If preventing disease isn’t enough to get you to lift some iron, how about the way it will make you look and feel:
Get toned (not bulky!)
While strength training does increase testosterone levels in women, they still cannot produce an amount necessary for muscle hypertrophy (the huge bulging muscles you see on guys in the bodybuilder magazines). Women gain tone and definition, not huge size. However, increased testosterone levels in women do some other lovely things like increase energy, boost sex drive and improve skin and hair texture.
Torch calories after the fact.
Studies show whole body, heavy resistance exercises elevate metabolism for 16 plus hours due to post-exercise oxygen consumption (EPOC). Also referred to as the “afterburn”, it is an increased rate of oxygen usage to erase the oxygen deficit created from strenuous exercise. It takes 5 calories to use up one liter of oxygen so increasing oxygen consumption increases calorie burn. Please note: EPOC is influenced by intensity and not duration. The exercise sessions of the participants in this study only lasted for 31 minutes.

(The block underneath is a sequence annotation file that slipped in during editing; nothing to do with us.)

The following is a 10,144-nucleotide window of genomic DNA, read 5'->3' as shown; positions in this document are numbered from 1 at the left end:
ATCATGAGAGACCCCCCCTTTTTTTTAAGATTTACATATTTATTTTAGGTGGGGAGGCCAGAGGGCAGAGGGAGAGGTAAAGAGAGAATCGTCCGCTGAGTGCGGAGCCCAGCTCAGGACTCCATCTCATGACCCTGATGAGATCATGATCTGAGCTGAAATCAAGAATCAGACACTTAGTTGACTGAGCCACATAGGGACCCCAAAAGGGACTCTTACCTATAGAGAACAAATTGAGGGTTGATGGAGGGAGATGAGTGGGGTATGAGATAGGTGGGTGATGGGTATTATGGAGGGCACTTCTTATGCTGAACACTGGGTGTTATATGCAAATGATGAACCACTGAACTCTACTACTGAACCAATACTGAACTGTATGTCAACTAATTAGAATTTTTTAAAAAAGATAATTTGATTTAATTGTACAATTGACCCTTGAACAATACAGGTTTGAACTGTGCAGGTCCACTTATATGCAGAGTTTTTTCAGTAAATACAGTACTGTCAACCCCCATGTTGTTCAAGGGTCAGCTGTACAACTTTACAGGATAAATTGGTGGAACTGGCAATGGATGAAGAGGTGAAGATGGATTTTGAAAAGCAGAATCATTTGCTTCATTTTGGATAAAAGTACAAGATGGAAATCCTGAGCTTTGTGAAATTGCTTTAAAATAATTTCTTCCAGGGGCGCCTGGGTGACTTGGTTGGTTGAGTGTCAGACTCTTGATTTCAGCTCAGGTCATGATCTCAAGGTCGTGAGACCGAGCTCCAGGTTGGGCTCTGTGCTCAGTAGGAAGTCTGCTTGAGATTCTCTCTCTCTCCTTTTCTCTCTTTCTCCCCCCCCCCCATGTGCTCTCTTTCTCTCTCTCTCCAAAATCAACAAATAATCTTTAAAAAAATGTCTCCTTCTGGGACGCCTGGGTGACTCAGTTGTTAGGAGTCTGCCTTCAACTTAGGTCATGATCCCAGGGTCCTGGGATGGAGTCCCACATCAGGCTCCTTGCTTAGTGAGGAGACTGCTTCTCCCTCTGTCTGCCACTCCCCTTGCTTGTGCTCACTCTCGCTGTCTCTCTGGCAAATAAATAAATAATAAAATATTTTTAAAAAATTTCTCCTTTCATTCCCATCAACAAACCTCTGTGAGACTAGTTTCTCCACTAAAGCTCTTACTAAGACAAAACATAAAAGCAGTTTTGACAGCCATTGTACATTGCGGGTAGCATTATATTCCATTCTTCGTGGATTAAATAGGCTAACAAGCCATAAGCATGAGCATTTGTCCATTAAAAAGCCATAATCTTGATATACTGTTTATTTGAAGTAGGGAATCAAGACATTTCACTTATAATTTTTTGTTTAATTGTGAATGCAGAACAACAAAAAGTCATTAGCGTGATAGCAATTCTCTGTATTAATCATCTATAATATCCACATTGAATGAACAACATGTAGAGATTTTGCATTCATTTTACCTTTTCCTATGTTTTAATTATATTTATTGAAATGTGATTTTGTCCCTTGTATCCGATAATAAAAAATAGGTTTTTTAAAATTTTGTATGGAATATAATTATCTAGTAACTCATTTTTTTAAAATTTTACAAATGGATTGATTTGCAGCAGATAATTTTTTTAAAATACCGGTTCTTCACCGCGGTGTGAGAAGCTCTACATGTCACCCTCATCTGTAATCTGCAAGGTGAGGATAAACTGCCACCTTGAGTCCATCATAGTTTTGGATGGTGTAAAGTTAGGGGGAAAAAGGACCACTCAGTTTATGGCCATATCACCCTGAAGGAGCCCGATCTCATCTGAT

That’s not so bad.
Shrink your belly.Another study found in the Journal of Applied Physiology worked with 14 women around the age of 67 who followed a total body strength training program three times a week for 16 weeks. They found the women increased their strength and significantly reduced their amount of intra-abdominal adipose tissue (belly fat), a body composition factor associated with cardiovascular disease, breast cancer and metabolic disorders.
Simply BE strong!
Being strong improves your dynamic balance and reduces your risk for falls and fractures. This is especially important as women age and falls become serious risks. Strength training builds strong connective tissue while increasing joint stability preventing risk of injury and arthritis. Balanced muscle strengthening improves posture possibly eliminating or alleviating pain in the low back or neck from hunching over a steering wheel or computer keyboard.